The invisibility issue makes it that much more important for Asian Americans to go out there and vote, said Naomi Tacuyen, also of APIAVote.

“We need to increase our visibility – locally and nationally,” she said.

Tacuyen said the reason why Filipinos have not participated more in the US political process is because the community is still new.

“It’s a new immigrant community but it’s rapidly growing,” she said.

Filipinos for Hillary

Volunteers from the APIA vote, who did not want to be named because of the organization’s non-partisanship, said that early phone surveys around the Las Vegas area reveal that FilAms prefer Hillary Rodham Clinton (D-NY) to Barack Obama (D-IL) to be the next President.

During the rally a large number of FilAms wore “Hillary for President” stickers to show their support for the Democratic presidential candidate.

Ray Lopez, a FilAm originally from Mindoro, stood behind the Clinton booth passing out flyers and stickers to passer-bys.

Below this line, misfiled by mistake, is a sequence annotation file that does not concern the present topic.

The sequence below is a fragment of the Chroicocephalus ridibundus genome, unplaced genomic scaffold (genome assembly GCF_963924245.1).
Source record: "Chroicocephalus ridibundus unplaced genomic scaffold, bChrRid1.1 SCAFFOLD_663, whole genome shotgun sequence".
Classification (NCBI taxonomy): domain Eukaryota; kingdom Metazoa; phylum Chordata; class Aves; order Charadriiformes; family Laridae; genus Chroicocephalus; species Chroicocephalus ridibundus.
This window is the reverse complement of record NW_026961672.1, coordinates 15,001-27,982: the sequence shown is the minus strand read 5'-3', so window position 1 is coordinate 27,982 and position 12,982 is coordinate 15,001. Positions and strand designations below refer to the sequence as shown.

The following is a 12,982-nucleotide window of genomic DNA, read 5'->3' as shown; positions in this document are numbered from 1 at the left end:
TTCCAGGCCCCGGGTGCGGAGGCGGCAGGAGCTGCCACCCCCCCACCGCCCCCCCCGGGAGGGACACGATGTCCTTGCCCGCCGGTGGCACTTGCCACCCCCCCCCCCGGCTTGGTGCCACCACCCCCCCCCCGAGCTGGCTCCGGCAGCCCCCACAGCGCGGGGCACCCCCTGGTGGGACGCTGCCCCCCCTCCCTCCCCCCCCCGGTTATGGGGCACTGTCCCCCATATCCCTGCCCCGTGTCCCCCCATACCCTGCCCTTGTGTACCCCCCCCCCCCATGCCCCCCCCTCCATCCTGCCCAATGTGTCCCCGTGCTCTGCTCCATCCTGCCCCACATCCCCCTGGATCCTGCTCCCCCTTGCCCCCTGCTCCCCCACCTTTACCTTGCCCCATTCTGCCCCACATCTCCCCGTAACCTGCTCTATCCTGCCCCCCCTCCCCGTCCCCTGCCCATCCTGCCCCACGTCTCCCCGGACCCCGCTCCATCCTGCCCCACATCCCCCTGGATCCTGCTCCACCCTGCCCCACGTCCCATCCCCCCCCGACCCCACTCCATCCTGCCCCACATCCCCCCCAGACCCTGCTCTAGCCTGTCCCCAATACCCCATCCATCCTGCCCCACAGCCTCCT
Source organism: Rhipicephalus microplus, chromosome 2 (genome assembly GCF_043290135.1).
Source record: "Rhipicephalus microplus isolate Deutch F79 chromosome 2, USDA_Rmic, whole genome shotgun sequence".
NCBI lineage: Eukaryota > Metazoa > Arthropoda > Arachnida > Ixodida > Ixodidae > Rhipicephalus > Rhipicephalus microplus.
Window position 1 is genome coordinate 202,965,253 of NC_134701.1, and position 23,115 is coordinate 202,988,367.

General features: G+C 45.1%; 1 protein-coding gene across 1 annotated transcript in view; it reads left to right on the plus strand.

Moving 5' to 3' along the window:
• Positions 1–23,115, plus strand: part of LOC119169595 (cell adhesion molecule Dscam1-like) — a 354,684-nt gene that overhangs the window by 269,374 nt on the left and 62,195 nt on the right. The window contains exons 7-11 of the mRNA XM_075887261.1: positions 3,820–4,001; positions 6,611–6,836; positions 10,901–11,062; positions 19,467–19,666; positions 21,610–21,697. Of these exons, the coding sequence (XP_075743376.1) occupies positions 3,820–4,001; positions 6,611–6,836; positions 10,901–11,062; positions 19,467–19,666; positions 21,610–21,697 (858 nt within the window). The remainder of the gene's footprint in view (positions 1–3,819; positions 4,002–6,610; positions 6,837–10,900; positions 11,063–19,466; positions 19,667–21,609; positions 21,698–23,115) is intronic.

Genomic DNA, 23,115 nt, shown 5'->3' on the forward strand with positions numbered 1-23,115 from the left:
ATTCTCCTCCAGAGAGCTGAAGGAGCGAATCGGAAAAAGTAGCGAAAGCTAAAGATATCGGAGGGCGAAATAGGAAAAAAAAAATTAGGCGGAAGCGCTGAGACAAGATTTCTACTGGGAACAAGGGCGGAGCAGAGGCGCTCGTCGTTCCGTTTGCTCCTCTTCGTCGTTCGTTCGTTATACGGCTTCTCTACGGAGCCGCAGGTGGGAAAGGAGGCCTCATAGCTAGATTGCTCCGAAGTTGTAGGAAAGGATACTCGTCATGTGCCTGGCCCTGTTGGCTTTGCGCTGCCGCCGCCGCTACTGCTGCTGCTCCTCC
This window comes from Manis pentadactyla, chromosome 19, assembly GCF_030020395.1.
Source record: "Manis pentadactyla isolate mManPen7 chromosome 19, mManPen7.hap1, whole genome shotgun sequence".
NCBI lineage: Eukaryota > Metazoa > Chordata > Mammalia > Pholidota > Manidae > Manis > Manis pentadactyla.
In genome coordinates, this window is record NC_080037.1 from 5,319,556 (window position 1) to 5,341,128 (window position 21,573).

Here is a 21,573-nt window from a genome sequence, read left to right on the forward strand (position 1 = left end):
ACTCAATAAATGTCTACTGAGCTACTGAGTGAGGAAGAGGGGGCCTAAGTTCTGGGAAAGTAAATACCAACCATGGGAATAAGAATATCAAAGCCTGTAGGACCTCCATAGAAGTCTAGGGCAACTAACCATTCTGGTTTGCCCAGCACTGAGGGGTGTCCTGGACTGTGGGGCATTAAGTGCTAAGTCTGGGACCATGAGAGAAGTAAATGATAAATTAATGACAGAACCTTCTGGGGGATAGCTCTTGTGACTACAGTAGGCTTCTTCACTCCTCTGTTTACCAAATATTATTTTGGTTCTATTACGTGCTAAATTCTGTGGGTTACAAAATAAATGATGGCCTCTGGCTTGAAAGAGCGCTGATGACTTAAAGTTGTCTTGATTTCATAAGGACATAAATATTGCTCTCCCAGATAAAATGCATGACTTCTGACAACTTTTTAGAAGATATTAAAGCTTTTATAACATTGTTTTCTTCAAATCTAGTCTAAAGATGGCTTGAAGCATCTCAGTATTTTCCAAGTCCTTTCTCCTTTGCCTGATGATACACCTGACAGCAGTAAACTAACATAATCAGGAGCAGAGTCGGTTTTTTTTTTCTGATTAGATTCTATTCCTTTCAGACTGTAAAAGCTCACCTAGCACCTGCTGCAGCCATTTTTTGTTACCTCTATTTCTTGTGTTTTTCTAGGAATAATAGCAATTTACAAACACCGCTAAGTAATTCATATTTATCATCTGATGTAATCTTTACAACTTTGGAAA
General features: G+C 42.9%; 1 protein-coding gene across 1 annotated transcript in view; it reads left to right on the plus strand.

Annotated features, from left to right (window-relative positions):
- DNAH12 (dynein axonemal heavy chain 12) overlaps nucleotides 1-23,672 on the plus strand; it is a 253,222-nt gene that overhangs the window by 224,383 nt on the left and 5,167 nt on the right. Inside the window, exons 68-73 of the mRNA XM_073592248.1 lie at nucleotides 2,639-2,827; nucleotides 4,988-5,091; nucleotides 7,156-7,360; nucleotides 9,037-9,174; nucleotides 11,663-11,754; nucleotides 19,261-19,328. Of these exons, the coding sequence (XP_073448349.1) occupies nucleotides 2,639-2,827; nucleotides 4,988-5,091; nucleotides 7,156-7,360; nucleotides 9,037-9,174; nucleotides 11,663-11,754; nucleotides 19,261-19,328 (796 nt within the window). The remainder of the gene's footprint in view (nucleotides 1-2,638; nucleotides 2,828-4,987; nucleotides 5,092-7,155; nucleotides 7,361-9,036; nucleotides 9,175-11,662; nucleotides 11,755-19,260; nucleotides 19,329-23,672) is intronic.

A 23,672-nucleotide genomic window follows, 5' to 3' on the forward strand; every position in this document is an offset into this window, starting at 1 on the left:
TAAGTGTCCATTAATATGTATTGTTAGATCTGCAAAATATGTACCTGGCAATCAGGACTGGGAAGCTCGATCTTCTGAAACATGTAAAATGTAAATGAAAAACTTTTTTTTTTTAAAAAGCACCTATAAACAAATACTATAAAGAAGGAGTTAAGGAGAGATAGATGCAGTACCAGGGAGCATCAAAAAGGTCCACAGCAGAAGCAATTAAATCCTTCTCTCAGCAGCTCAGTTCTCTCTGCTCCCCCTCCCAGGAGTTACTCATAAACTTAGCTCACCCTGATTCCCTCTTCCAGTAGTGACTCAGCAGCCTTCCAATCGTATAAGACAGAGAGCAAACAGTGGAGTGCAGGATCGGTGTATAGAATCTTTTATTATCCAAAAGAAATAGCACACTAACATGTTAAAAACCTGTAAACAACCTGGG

Lopez said he, along with a few other FilAms have been campaigning for Clinton every Saturday in front of the local Seafood City market.

“They are very supportive of Hillary,” said Lopez. “About 95 percent of the people I talk to during the outreach support her.”

Lopez urges FilAms in the Las Vegas area to go to the caucus sites and register for whomever they prefer is there presidential candidate.

FilAm Hedy Gonzalez said, “This [voting] is the only way to exercise our freedom. We are the minority. We need to try to get our voices heard.”

(www.asianjournal.com)

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State Budget Expected to Hurt Low-income Families

by Rene Villaroman/Asianjournal.com